By Francois de Beaupuy and Jonathan Stearns on 2/8/2019
PARIS and BRUSSELS (Bloomberg) — In a last-minute announcement, France agreed to back a European Union proposal creating hurdles for a controversial natural-gas pipeline, rejecting an appeal by German Chancellor Angela Merkel’s government.
France intends to support an EU proposal on Friday that would give the bloc more say in the Nord Stream 2 pipeline being built between Russia and Germany, despite German objections, a Foreign Affairs Ministry spokesman said. Currently, the project is only subject to international regulations because it is being built between the EU and a country outside the bloc.
“Work is continuing with our partners, especially Germany, on the amendments that could be made to this text,” the French Foreign Affairs Ministry said.
While it’s unclear whether France’s stance will sway enough EU countries to adopt the new rule, it will further fuel the controversy over the project. The 750-mi undersea pipeline — being constructed by Russia’s Gazprom to bolster German supplies as Norwegian, Dutch and domestic sources dry up — has been pilloried by some of its neighbors and the U.S. administration.
France’s decision aligns it more closely with critics of the project, which say it bolsters Europe’s reliance on Russian energy and bypasses key partners such as Ukraine. President Trump has blasted the project as holding Germany “captive” to Russia and has suggested Europeans buy more U.S. gas. While Gazprom owns the project, half of its $10.8 billion cost is being financed by Royal Dutch Shell, Germany’s Uniper and Wintershall, as well as France’s Engie and Austria’s OMV.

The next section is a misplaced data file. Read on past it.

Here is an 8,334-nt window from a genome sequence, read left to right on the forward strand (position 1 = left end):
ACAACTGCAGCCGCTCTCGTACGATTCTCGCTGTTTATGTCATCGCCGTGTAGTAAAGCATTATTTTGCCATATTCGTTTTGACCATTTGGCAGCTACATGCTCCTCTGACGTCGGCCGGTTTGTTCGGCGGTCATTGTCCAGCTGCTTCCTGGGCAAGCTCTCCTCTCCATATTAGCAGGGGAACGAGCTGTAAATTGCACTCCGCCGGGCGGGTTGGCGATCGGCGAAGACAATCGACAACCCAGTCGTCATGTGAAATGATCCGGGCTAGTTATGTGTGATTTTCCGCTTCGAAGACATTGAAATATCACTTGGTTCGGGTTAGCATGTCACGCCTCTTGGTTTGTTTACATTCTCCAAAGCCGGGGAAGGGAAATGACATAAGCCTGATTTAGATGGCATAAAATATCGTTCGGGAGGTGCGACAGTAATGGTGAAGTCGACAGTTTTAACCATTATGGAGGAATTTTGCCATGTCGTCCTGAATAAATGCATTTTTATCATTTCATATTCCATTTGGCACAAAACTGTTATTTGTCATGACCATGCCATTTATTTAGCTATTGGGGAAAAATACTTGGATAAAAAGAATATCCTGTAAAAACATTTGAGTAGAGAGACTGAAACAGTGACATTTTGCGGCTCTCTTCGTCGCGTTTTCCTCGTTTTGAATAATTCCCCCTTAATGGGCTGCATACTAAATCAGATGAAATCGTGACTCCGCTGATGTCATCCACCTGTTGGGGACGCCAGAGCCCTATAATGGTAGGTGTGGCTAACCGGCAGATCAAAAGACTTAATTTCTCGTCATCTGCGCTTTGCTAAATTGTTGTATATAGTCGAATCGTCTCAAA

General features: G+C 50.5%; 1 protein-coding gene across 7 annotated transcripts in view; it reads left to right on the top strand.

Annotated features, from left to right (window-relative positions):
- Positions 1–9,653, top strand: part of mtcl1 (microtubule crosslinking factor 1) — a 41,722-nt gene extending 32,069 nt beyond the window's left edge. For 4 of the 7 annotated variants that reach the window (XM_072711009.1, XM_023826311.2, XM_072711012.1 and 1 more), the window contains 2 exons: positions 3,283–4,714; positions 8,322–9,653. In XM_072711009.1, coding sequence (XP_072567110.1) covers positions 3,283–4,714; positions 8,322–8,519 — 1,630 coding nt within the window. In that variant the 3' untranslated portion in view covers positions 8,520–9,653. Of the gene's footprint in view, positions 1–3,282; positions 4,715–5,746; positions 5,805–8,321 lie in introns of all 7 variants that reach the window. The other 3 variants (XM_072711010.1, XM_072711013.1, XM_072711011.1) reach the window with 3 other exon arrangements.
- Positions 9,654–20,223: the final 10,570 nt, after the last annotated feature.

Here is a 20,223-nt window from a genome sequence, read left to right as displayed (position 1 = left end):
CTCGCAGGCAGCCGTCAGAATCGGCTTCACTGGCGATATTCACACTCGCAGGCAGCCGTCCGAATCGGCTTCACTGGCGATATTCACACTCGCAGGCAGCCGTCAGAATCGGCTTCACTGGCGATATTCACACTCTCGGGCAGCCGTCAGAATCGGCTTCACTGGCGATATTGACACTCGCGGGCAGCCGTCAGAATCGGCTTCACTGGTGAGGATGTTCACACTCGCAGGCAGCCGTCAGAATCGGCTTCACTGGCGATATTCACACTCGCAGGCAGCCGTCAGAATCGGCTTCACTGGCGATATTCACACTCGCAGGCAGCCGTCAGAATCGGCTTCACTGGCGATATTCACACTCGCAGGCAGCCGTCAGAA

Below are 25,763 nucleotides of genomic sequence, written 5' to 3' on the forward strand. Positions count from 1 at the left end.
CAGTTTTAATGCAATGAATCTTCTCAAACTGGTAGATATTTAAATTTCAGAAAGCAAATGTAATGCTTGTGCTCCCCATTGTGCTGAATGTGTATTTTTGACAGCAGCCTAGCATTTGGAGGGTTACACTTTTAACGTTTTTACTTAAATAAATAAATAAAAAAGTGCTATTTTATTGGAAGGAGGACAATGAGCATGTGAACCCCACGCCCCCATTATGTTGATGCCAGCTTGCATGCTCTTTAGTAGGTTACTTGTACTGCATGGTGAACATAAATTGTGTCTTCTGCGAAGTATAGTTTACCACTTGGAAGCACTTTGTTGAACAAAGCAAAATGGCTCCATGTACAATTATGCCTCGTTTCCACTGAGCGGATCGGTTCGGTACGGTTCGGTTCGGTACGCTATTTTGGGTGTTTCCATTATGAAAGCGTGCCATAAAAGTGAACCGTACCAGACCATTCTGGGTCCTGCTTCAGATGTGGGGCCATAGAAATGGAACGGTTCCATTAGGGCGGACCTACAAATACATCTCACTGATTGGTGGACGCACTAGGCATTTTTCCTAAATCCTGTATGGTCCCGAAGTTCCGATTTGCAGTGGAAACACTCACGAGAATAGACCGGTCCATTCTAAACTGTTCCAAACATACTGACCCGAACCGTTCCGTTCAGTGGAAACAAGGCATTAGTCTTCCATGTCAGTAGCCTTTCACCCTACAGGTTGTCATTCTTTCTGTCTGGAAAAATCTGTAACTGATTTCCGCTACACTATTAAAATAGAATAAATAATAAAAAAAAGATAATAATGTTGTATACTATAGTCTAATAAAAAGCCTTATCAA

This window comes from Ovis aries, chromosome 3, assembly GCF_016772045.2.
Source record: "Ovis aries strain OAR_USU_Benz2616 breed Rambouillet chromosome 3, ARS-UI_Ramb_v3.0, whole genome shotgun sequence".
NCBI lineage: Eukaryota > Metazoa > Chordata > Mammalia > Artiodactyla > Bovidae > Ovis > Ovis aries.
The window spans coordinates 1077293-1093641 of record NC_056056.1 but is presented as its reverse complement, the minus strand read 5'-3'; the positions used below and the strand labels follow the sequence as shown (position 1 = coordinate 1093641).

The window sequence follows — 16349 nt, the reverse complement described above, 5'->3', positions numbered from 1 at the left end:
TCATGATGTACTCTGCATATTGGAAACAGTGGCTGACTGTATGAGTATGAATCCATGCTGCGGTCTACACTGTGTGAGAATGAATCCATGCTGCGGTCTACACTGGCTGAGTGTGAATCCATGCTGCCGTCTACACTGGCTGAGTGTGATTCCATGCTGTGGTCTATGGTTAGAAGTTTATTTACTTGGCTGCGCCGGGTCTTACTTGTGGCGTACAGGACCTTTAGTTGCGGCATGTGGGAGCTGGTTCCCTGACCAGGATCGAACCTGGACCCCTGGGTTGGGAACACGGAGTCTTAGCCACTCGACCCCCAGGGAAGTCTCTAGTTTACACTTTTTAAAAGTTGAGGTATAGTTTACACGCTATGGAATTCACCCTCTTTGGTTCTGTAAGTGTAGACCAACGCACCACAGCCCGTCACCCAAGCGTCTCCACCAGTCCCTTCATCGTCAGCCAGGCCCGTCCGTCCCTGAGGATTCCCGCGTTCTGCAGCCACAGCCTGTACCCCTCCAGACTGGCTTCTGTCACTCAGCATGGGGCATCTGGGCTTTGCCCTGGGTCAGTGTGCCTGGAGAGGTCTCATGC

The German government didn’t immediately respond to a request for comment on the French decision. Merkel earlier on Thursday reiterated her support for the pipeline.
“If we want to diversify, Germany will build new terminals for liquefied gas, which means we don’t under any circumstances want to be dependent on Russia alone,” Merkel told reporters in Bratislava, Slovakia. “But even during the Cold War, Russia was a source of gas and will remain so, without having to give up our energy independence.”
EU governments are due on Friday to decide whether to advance the draft European energy legislation. Officials in Brussels have said the outcome of the meeting is open, with a weighted majority of EU countries needed to advance the initiative. France’s stance deprives Germany, which is seeking to veto the initiative, of needed support.
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